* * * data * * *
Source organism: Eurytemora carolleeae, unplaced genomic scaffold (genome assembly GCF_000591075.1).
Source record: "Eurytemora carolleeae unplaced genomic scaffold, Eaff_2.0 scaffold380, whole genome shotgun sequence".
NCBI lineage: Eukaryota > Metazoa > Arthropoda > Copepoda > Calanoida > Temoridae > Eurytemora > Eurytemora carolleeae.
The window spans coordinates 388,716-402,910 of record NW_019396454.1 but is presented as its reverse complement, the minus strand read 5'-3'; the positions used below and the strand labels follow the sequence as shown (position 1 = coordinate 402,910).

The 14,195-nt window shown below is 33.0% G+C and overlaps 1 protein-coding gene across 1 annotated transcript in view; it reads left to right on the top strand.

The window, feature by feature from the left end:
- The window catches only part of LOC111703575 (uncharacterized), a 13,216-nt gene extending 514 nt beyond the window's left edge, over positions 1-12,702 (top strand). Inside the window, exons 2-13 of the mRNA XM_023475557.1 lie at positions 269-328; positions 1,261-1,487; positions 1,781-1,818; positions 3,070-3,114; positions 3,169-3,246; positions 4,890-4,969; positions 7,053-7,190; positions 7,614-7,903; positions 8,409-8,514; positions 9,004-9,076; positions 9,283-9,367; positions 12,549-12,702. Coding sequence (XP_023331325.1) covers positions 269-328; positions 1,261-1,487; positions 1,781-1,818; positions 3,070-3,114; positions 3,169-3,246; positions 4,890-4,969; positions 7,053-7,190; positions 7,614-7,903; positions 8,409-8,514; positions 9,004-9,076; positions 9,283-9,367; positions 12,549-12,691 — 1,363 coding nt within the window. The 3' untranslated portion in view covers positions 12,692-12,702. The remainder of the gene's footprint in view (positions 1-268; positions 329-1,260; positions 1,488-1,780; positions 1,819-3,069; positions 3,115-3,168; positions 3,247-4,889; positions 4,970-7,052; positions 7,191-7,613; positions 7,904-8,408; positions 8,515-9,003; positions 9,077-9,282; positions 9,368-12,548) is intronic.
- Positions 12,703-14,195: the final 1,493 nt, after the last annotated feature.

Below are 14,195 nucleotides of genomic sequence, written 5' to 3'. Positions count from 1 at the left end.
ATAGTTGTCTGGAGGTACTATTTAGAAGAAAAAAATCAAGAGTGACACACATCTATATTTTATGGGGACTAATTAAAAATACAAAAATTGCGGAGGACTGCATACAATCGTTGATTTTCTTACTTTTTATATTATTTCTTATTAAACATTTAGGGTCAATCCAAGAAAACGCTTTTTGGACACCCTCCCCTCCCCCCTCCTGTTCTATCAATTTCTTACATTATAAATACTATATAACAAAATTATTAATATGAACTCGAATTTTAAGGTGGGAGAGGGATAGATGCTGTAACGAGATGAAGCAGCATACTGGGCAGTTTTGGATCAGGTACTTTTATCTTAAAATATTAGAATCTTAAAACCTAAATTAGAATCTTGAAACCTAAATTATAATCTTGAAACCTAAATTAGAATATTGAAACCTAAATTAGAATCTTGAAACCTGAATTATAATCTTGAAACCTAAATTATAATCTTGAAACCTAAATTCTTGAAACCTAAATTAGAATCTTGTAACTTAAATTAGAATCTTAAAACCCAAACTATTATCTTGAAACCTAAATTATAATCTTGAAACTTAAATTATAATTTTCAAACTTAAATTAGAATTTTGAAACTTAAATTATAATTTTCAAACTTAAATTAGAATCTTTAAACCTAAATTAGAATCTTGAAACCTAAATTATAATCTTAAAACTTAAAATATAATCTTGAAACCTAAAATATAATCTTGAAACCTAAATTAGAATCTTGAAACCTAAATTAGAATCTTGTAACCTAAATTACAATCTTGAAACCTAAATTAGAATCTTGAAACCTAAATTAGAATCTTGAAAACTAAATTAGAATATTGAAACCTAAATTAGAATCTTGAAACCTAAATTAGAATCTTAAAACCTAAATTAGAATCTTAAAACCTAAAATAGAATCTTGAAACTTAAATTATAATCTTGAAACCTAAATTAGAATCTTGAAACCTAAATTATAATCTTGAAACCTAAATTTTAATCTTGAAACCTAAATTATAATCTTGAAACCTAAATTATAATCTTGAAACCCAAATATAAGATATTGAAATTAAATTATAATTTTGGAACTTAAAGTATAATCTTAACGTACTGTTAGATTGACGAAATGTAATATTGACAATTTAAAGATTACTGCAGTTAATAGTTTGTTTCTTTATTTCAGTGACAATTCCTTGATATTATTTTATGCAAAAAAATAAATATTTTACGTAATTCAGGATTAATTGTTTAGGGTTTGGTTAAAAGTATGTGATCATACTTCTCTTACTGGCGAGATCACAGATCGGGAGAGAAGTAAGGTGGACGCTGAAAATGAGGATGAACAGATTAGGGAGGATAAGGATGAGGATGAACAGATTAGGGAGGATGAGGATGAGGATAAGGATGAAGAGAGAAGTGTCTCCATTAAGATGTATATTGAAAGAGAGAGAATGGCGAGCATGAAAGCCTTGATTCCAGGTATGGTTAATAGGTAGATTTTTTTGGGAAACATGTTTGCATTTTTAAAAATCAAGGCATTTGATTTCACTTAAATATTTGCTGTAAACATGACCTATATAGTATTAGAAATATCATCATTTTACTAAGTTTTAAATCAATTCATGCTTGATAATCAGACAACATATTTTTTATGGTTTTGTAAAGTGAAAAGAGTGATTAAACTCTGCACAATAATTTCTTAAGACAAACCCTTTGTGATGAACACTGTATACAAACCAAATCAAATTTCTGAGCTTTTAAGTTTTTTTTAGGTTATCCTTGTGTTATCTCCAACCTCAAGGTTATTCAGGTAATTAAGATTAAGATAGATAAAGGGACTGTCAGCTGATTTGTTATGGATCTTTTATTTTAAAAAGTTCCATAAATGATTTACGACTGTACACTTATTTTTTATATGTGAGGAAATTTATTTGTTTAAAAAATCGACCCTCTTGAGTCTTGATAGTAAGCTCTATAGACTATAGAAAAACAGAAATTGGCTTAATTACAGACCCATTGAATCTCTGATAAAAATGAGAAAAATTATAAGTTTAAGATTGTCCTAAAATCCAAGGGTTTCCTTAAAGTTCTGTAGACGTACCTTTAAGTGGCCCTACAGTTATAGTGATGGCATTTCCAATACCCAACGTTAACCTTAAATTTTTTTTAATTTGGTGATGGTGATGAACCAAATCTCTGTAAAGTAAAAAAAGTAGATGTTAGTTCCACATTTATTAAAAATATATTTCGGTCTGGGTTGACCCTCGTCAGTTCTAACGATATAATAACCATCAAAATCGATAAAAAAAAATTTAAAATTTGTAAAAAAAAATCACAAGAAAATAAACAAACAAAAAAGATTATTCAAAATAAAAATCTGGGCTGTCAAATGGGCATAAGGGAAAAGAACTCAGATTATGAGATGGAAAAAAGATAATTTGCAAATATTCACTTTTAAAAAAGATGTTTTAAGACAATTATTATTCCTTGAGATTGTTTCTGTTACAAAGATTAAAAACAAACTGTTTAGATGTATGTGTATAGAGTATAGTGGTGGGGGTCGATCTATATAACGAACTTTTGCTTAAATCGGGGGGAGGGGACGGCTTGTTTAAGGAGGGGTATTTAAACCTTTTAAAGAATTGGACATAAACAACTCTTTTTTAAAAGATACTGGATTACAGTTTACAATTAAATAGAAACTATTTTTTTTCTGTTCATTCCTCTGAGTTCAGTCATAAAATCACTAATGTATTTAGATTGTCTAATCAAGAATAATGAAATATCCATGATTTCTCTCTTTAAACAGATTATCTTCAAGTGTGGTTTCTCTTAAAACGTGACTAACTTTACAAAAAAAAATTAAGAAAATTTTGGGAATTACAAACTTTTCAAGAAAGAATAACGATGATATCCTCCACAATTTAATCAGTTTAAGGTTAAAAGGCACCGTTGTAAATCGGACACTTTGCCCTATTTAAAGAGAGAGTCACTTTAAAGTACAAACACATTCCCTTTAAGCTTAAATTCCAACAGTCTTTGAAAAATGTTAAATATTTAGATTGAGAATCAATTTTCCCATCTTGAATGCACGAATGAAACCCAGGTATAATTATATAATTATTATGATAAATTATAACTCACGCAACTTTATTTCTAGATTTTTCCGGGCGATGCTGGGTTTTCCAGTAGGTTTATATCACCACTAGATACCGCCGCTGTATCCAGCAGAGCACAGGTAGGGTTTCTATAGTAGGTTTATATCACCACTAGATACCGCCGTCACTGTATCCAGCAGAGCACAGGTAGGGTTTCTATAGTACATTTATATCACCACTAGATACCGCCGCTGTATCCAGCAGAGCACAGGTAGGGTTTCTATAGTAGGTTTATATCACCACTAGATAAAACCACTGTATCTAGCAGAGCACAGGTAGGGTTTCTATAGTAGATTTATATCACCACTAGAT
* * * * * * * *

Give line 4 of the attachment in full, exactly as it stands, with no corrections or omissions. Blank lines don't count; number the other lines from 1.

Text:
The window spans coordinates 388,716-402,910 of record NW_019396454.1 but is presented as its reverse complement, the minus strand read 5'-3'; the positions used below and the strand labels follow the sequence as shown (position 1 = coordinate 402,910).